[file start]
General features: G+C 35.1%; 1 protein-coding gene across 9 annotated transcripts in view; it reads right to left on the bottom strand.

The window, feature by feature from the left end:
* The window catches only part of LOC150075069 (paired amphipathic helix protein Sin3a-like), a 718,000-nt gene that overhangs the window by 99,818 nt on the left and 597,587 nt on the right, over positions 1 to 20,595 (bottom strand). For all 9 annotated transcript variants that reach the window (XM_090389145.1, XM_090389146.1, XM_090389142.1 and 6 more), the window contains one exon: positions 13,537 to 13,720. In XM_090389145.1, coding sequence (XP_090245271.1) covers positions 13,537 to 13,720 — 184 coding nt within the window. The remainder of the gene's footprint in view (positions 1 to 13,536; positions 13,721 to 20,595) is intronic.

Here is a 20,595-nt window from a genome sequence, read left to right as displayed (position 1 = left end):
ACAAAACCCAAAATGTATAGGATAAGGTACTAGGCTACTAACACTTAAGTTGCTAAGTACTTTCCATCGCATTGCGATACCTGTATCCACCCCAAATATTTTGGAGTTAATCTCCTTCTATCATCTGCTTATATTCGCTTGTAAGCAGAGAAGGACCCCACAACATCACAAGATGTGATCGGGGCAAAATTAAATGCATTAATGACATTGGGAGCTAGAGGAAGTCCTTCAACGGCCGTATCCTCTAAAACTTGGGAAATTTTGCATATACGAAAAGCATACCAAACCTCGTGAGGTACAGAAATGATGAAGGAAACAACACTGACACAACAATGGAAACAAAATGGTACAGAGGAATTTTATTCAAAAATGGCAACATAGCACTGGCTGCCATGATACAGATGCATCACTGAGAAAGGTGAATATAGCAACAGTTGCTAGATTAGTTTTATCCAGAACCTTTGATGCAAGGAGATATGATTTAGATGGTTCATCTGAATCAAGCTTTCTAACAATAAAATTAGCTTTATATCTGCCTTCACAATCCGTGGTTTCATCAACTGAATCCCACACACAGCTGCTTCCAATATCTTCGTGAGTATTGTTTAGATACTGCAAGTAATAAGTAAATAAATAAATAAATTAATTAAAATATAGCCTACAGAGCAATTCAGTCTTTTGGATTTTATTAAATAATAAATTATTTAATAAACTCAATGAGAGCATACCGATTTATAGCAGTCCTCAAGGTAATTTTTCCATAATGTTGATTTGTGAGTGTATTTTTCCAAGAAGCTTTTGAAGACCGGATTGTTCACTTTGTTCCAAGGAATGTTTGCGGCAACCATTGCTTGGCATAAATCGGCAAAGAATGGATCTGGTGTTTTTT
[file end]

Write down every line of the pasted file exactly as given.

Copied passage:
General features: G+C 35.1%; 1 protein-coding gene across 9 annotated transcripts in view; it reads right to left on the bottom strand.

The window, feature by feature from the left end:
* The window catches only part of LOC150075069 (paired amphipathic helix protein Sin3a-like), a 718,000-nt gene that overhangs the window by 99,818 nt on the left and 597,587 nt on the right, over positions 1 to 20,595 (bottom strand). For all 9 annotated transcript variants that reach the window (XM_090389145.1, XM_090389146.1, XM_090389142.1 and 6 more), the window contains one exon: positions 13,537 to 13,720. In XM_090389145.1, coding sequence (XP_090245271.1) covers positions 13,537 to 13,720 — 184 coding nt within the window. The remainder of the gene's footprint in view (positions 1 to 13,536; positions 13,721 to 20,595) is intronic.

Here is a 20,595-nt window from a genome sequence, read left to right as displayed (position 1 = left end):
ACAAAACCCAAAATGTATAGGATAAGGTACTAGGCTACTAACACTTAAGTTGCTAAGTACTTTCCATCGCATTGCGATACCTGTATCCACCCCAAATATTTTGGAGTTAATCTCCTTCTATCATCTGCTTATATTCGCTTGTAAGCAGAGAAGGACCCCACAACATCACAAGATGTGATCGGGGCAAAATTAAATGCATTAATGACATTGGGAGCTAGAGGAAGTCCTTCAACGGCCGTATCCTCTAAAACTTGGGAAATTTTGCATATACGAAAAGCATACCAAACCTCGTGAGGTACAGAAATGATGAAGGAAACAACACTGACACAACAATGGAAACAAAATGGTACAGAGGAATTTTATTCAAAAATGGCAACATAGCACTGGCTGCCATGATACAGATGCATCACTGAGAAAGGTGAATATAGCAACAGTTGCTAGATTAGTTTTATCCAGAACCTTTGATGCAAGGAGATATGATTTAGATGGTTCATCTGAATCAAGCTTTCTAACAATAAAATTAGCTTTATATCTGCCTTCACAATCCGTGGTTTCATCAACTGAATCCCACACACAGCTGCTTCCAATATCTTCGTGAGTATTGTTTAGATACTGCAAGTAATAAGTAAATAAATAAATAAATTAATTAAAATATAGCCTACAGAGCAATTCAGTCTTTTGGATTTTATTAAATAATAAATTATTTAATAAACTCAATGAGAGCATACCGATTTATAGCAGTCCTCAAGGTAATTTTTCCATAATGTTGATTTGTGAGTGTATTTTTCCAAGAAGCTTTTGAAGACCGGATTGTTCACTTTGTTCCAAGGAATGTTTGCGGCAACCATTGCTTGGCATAAATCGGCAAAGAATGGATCTGGTGTTTTTT